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Two people in a row boat... can you believe these row boats are still used over a hundred years after the canal first opened?

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They bring "messenger" lines over to the ship that will be used to haul the steel cables from the locomotives over to the ship.  Ship lines are not used in the transit.

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The Miraflores locks will lift us two of the three steps required to reach the level of Gatun Lake.

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The locomotives on each side will help guide the ship into the lock channel and keep the ship centered. These have been upgraded over the years but their function remains the same as it was in 1914 when the Panama Canal first opened.

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The locomotives are nicknamed "mules" and operating under guidance from the control room,  the onboard seamen and the pilot they keep the ship moving centered in the lock chamber.  The ship uses its own propulsion to move forward.

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As the ship moves forward we approach the lock door that hold back massive volumes of water.  Behind us a set of lock doors will close creating a chamber for us to ride in.

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Once the doors behind the ship close the lock is flooded with water.  The spray seen here is normal leakage, the chamber is actually filled from below.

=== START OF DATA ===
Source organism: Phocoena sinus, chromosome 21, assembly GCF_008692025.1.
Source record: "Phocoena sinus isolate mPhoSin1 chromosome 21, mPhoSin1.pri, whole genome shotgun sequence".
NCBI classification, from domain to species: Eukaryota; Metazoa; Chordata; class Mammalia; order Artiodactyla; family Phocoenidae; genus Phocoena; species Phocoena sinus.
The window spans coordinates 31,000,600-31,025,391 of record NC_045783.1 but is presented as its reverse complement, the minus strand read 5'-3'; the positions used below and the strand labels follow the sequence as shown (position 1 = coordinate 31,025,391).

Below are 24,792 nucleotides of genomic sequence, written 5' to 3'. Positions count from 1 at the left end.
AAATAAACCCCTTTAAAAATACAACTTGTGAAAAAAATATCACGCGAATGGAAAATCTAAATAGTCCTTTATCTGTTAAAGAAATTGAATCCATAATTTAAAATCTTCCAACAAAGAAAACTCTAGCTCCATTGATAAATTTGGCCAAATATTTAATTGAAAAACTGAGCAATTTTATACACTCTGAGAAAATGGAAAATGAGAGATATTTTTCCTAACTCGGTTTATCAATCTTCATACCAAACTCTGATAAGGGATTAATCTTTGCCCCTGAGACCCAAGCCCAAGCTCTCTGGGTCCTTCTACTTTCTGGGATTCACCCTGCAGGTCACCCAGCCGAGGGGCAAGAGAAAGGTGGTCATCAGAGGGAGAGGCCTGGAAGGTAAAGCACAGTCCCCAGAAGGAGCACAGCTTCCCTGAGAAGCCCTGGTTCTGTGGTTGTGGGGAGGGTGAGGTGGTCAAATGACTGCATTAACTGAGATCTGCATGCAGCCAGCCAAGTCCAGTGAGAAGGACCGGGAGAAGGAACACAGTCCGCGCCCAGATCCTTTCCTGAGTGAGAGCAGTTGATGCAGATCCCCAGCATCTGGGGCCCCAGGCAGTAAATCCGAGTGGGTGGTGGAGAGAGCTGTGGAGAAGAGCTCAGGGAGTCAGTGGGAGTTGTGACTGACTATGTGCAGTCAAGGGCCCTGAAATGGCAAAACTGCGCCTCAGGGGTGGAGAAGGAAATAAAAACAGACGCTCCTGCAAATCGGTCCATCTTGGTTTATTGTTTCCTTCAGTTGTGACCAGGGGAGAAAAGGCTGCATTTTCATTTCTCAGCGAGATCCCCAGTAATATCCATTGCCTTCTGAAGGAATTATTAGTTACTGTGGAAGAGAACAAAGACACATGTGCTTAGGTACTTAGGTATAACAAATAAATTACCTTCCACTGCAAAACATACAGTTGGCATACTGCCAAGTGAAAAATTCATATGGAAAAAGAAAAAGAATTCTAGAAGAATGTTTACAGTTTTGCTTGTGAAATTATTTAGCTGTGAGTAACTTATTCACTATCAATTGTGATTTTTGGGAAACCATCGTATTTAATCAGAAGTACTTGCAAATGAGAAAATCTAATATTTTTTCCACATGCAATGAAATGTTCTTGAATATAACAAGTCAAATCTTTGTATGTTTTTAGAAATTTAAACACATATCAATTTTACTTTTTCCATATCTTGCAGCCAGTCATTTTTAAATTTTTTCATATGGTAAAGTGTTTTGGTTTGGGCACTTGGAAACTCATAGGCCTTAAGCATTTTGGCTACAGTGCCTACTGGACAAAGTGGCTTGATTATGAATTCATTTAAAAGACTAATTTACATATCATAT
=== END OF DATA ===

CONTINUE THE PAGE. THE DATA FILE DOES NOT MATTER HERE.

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As the chamber fills we can sense we are gently rising.

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It's a subtle rise that can be hard to notice.  The water line against the lock doors can be used to see how far the water has risen.  

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With our first lift complete the lock doors in front of us open and we advance into the next lock chamber.

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The ship before us is already moving into Miraflores Lake.

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The orange ship in the new locks has already reach the level of Gatun Lake and is starting to move forward to continue the transit.  The Borinquen Dams separate the new Pacific access channel where this ship is from Miraflores Lake.

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These Miraflores locks were originally completed in 1913. 

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One more lift to go to reach the level of Miraflores Lake.

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16 minutes ago, twangster said: